Today I will share with you some thoughts that I have had. There is a theory that the human mind is not a machine for thinking, but that it is instead a device for receiving ideas that are broadcast throughout space. These ideas were generated during the moment of creation, and have radiated through the universe ever since then. They react with information stored in the human memory, rather like Alka-Seltzer dropped into a glass of water. The bubbles are thoughts. It is fortunate for the universe that I am alive to receive its ideas, and it is fortunate for you that I am able to convert a fraction of them into writing. Perhaps, if I could receive enough ideas, and concentrate them into a single thought, I could create a new universe of my own. A single giant big-bang bubble derived from a single thought. I realise that there is no hope for the future. No matter how hard I try to square the circle, I cannot find a way to rationalise my fate. I cannot find a way to reason with the cosmos. I do not know which is the worst nightmare. The nightmare in which time runs out, or the nightmare in which time does not run out, and extends into an infinity of nothing.

This is not the thought I would like to share with you tonight. It is too raw. The German phrase for "ham-fish cow-stick" is "Schinkenfisch-Kuhstock". I'll tell you why I know this. It's because I think about the food I eat. Humankind can be divided into three strata. There are those who do not contemplate their food. There are those who think of nothing but food. And there are those, such as myself, who think of food, but also think of other things. Food keeps me alive, but I do not obsess about it. At the same time, I appreciate food in its many forms. I make no distinction between high food and low food. Perhaps this is because I intersect so infrequently with high food. A few days ago I had chicken for tea, some bits of chicken that I had bought from Sainsbury's, a popular supermarket. The chicken had been formed into strips, and it was breaded, just like fish fingers, except that it was made of chicken. It was the kind of food that separates me from the people of San Francisco. They do not eat store-bought junk food. They eat expensive food, painstakingly prepared expensive food, from Japan, because they are trapped by their society. It gives them great wealth, but limits them. Fundamentally, it is always about money. If I had more money, I would not be a different person, on the inside. But no-one can see inside a person. People would see me in a different way, because they would be looking at my new iPod, or my expensive trousers, or my young man's toys. This is a theme I have dealt with before. Emotions and behaviour can be faked. Actors do it all the time. A person's clothes and personal style cannot be faked. A pair of expensive trousers are expensive trousers, whereas a smile can be a lie. Supermarket staff smile a lot, as they sit in their little booths. No-one cares if they are sad on the inside, as long as they are happy on the outside. If they are happy on the outside they keep their jobs. If they are sad on the outside they are sacked.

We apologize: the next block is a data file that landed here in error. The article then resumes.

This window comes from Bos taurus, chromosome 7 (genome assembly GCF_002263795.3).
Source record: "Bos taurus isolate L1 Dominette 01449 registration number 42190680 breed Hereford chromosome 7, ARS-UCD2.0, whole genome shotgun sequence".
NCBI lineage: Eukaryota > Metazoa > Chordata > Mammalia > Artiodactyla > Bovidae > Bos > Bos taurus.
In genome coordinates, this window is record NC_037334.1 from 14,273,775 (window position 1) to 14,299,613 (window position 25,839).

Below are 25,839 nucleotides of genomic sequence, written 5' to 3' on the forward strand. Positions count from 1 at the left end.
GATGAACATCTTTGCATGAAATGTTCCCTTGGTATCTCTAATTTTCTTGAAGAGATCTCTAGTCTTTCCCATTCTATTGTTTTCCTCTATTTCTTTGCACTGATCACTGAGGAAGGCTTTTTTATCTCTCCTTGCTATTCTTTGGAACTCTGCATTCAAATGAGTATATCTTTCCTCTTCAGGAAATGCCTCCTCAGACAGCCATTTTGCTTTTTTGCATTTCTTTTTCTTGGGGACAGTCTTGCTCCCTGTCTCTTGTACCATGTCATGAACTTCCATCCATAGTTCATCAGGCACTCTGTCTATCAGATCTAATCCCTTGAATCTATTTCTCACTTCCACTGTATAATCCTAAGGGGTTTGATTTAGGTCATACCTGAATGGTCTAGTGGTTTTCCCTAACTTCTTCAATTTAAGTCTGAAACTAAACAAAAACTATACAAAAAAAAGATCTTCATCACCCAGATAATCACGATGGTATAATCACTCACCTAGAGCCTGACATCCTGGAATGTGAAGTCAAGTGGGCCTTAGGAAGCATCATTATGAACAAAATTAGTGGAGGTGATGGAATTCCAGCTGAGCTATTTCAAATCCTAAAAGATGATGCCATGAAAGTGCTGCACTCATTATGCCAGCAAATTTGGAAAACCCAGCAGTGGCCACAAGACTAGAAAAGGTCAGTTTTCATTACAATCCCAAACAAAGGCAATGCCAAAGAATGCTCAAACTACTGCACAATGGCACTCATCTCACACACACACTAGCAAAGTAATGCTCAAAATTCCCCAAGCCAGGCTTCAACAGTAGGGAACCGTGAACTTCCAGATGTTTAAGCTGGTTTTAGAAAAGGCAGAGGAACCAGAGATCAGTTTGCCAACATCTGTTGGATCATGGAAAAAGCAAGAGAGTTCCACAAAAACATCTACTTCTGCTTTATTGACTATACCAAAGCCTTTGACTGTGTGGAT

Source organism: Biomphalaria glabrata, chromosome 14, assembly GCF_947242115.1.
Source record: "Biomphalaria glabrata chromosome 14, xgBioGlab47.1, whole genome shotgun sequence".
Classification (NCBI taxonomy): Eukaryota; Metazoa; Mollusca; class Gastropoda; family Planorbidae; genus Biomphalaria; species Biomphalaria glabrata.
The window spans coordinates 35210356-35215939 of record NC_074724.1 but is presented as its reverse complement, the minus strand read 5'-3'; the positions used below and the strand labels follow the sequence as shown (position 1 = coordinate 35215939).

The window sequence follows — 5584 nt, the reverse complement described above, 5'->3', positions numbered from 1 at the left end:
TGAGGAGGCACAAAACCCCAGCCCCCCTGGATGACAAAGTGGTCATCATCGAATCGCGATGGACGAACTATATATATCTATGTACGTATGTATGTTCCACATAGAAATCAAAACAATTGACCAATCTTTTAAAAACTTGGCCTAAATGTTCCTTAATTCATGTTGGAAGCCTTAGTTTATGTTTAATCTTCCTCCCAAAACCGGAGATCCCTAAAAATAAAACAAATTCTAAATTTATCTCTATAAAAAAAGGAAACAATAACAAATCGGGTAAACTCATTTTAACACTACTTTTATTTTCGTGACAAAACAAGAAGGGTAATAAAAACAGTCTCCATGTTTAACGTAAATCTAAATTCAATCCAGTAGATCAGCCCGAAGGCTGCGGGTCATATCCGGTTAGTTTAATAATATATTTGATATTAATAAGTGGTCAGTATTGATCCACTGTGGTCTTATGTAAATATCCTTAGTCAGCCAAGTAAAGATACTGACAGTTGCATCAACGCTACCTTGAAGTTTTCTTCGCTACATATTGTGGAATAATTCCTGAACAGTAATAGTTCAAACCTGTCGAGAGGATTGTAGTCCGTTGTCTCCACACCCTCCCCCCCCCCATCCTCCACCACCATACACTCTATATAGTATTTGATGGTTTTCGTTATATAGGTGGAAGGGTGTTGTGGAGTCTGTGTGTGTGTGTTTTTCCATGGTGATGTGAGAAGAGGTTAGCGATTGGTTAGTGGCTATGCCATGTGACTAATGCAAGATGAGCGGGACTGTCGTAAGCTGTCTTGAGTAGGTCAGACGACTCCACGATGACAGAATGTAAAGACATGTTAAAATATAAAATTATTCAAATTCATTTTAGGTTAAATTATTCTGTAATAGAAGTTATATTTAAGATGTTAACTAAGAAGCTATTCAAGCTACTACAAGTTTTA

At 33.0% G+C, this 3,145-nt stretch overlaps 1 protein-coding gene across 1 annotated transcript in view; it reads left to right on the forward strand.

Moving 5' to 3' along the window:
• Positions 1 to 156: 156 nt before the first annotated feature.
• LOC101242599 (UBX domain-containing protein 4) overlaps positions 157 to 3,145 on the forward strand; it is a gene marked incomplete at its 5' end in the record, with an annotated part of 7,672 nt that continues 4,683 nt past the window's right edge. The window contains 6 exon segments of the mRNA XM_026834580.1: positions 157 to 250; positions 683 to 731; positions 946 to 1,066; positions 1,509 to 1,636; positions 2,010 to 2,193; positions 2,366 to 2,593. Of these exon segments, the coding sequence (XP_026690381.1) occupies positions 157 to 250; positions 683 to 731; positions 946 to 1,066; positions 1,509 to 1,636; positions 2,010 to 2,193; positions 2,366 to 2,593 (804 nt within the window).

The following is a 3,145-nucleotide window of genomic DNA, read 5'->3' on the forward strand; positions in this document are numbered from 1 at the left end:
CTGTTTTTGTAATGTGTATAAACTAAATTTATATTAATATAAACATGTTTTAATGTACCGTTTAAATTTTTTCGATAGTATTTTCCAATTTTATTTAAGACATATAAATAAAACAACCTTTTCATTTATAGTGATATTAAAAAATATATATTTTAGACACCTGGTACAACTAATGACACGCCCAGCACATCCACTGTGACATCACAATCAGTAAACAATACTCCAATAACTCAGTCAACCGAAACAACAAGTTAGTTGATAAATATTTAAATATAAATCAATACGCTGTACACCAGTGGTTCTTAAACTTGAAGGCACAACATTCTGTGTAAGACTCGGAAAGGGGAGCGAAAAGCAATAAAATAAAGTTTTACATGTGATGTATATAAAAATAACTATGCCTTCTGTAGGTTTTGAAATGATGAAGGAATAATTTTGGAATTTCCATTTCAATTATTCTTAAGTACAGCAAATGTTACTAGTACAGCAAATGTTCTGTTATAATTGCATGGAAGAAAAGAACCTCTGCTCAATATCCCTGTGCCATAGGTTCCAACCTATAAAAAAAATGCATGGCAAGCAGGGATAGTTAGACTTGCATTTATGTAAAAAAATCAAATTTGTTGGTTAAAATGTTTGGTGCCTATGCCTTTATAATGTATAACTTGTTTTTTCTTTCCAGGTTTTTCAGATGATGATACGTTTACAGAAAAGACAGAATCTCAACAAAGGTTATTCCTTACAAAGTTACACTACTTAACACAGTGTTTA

"The minute you walked in the joint/
I could see you were a man of distinction/
a real big spender

That's from a musical called "Sweet Charity". It was written in the middle of the 1960s, and it was based on a film by Federico Fellini called "Nights of Cabiria". You have heard about this film. The Criterion Collection released it on DVD. You have read the blogs, you know about this film. I know you know, because I know you. I haven't seen it, I have only read about it, but I have read enough about it to give the impression that I have seen it. Let us return to the strips of chicken that I had for tea. Sainsbury's calls them chicken goujons, and so does Iceland. According to the internet, a goujon is a type of catfish that has a flat head. As I stood in the supermarket I was struck by a number of thoughts. The first thought was that the goujons were half-price, £1.40, which is very good. That solved the problem of what to have for tea. No more would I wander the supermarket in a state of confusion, hunger, and fear. The second thought was that chicken goujons are imitations of fish fingers. They are imitations of an imitation. Except that fish fingers are not imitations of fingers. And the chicken goujons are not imitations of fish fingers, they are imitations of fish. They are imitations of an inappropriate reality.